- Travis Lakins (Boston Red Sox): Pitching for the Advanced Single-A Salem Red Sox, the highest-drafted Buckeye in 2015 had a rough go of things in his first full pro season. In 19 games that included 18 starts, Lakins went 6-3, but posted an ERA of 5.93, an opponents' batting average of .299, and a 1.62 WHIP. It should be pointed out, though, that the Carolina League, which is home to the Salem ballclub, is a notorious hitter's paradise among the highest-scoring of all the affiliated minor leagues.
- Jaron Long (Washington Nationals): Long, another right-handed pitcher, was released by the New York Yankees organization just before the season, and signed on with the Washington Nationals. He was promoted from Double-A to Triple-A in early June, but was demoted back to Double-A in late July and went on the disabled list in early August. Long finished the season with a 5-6 mark in 19 games (18 starts), posting a 3.20 ERA in 107 innings.
- Corey Luebke (Miami Marlins): Luebke began the year with such promise, making the Opening Day roster of the Pittsburgh Pirates out of spring training. But he was shelled in nine relief appearances and ultimately released by the Bucs before signing a minor league deal with Miami. He made a total of 15 appearances running the gamut from Advanced Single-A to Triple-A, posting a 1.95 ERA and 35 strikeouts to just three walks in 24.1 innings.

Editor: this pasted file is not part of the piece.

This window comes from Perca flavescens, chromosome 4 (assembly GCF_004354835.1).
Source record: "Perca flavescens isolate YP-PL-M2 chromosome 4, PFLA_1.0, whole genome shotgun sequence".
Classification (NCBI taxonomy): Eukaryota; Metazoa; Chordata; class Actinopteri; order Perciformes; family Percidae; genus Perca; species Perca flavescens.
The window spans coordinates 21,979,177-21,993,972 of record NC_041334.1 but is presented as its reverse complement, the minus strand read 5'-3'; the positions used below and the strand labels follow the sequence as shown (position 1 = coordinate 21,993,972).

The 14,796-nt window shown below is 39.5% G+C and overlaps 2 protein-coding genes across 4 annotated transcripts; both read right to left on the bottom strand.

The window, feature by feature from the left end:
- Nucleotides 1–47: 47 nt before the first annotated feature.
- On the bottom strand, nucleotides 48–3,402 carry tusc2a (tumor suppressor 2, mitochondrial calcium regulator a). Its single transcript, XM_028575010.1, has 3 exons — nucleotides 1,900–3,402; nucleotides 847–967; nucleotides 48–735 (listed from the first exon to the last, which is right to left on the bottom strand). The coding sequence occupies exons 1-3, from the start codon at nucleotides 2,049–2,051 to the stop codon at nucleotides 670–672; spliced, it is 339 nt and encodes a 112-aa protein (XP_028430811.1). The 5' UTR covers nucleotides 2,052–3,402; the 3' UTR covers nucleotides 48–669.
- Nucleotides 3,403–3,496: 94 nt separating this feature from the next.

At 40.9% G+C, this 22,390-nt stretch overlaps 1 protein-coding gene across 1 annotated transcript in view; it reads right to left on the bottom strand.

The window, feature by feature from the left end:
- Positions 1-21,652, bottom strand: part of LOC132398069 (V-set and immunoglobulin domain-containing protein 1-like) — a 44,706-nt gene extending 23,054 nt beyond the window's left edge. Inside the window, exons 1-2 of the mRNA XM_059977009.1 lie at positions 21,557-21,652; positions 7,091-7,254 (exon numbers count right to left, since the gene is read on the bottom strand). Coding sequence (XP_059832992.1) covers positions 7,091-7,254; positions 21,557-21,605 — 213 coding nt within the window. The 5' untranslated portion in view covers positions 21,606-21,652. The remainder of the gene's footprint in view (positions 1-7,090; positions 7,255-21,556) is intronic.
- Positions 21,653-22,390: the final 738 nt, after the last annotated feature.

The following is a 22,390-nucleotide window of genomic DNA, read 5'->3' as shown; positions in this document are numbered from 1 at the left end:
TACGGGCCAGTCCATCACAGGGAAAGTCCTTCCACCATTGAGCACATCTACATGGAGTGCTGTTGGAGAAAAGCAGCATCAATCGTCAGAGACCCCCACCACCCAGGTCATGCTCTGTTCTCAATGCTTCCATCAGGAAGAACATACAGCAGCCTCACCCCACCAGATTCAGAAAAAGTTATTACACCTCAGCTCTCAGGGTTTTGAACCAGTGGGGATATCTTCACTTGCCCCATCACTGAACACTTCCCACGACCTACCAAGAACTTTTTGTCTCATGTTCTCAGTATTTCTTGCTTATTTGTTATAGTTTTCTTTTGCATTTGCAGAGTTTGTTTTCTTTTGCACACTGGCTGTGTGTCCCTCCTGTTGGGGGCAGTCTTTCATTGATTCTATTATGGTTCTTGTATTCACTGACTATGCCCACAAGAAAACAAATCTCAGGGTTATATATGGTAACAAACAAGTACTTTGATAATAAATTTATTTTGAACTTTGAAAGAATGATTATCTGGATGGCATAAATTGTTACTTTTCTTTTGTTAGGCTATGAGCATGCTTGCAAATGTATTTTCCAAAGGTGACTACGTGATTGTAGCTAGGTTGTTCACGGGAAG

- Brett McKinney (Pittsburgh Pirates): Another righty in the Pirates organization, McKinney spent the entirety of the season with Double-A Altoona. Appearing in 44 games out of the pen, he posted a 2-2 record with a 3.90 ERA and better than a 2-to-1 strikeout-to-walk ratio.
- Pat Porter (Houston Astros): Porter, a 15th round pick of the Astros in 2015, struggled in his first full pro season. Playing for Single-A Quad Cities, the outfielder slashed just .185/.286/.331 in 96 games, with 10 doubles, six triples, nine home runs, and 37 RBIs.
- Ryan Riga (Chicago White Sox): A left-handed pitcher and 13th round pick in 2015, Riga, like Lakins, was promoted to Advanced Single-A in the Carolina League with Winston-Salem and got knocked around. He finished the year with 37 appearances (five starts) covering 76.2 innings and a 5.40 ERA.
- Drew Rucinski (Chicago Cubs): Rucinski spent the entire season in the starting rotation for the Triple-A Iowa Cubs of the Pacific Coast League. He posted a 7-15 record with a 5.92 ERA in 28 starts, yielding a .301 batting average against and a WHIP of 1.48 in 155 innings of work. Rucinski had perhaps the greatest outing of his pro career back on May 28th, taking a perfect game into the seventh inning, and ultimately allowing just a run on three hits in eight innings of work.
Connor Sabanosh (San Francisco Giants): Sabanosh, a former co-captain for Ohio State, went undrafted but signed a free agent contract with the Giants in March. He was assigned to the Arizona Rookie League, where he slashed .265/.381/.324 with two doubles and six RBIs in 12 games played.